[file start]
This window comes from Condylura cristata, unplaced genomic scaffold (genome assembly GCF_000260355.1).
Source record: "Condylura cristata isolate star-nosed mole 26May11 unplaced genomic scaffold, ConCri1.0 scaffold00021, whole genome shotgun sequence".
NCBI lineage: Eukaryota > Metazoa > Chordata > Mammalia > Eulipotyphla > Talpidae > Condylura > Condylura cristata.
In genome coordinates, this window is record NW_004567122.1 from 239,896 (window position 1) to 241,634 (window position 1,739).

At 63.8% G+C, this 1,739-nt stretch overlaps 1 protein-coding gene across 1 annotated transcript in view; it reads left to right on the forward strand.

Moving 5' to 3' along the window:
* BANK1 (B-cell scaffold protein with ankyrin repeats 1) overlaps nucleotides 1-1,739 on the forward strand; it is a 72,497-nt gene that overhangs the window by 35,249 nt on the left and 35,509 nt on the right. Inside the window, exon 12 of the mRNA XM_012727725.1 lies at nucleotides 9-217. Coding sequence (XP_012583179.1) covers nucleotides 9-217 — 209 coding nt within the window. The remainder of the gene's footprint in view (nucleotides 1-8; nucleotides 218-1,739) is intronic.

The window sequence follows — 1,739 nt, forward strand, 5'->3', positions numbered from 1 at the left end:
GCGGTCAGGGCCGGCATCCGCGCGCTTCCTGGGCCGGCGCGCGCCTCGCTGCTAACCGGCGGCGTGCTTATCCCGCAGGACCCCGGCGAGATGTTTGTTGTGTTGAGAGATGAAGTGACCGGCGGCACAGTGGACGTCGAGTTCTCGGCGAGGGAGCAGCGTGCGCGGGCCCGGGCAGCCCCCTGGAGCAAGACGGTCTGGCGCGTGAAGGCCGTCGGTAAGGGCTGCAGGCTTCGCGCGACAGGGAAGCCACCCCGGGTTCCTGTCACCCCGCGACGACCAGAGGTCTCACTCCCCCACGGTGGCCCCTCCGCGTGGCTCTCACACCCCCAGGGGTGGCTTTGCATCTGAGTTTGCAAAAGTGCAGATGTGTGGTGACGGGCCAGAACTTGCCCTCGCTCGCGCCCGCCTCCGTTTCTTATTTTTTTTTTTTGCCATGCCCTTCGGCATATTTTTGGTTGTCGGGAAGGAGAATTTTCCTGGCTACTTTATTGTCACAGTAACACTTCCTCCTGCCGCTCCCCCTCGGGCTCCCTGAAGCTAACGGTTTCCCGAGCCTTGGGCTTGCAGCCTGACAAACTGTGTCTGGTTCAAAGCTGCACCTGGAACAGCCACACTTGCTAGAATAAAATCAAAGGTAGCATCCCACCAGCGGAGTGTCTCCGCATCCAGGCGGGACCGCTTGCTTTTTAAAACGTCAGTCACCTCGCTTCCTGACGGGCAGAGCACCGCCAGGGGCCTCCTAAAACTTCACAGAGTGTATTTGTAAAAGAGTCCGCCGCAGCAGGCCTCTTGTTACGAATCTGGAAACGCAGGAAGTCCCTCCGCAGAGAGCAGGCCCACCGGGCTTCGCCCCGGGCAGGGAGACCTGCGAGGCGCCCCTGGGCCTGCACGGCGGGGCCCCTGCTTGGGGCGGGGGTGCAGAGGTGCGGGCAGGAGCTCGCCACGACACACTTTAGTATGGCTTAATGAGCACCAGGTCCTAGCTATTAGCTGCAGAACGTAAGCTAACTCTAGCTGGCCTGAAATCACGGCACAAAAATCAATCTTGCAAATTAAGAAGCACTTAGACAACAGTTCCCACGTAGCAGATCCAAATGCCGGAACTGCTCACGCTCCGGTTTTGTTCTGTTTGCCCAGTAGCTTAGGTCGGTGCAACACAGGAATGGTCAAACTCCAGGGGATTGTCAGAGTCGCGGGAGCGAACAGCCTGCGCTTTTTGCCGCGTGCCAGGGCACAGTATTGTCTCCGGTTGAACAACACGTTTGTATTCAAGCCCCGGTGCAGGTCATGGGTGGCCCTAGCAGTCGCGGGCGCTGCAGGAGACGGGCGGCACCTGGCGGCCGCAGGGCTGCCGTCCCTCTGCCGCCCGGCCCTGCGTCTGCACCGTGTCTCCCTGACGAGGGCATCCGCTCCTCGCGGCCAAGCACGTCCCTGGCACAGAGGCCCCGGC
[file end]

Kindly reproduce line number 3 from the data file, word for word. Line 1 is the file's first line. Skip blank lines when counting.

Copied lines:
NCBI lineage: Eukaryota > Metazoa > Chordata > Mammalia > Eulipotyphla > Talpidae > Condylura > Condylura cristata.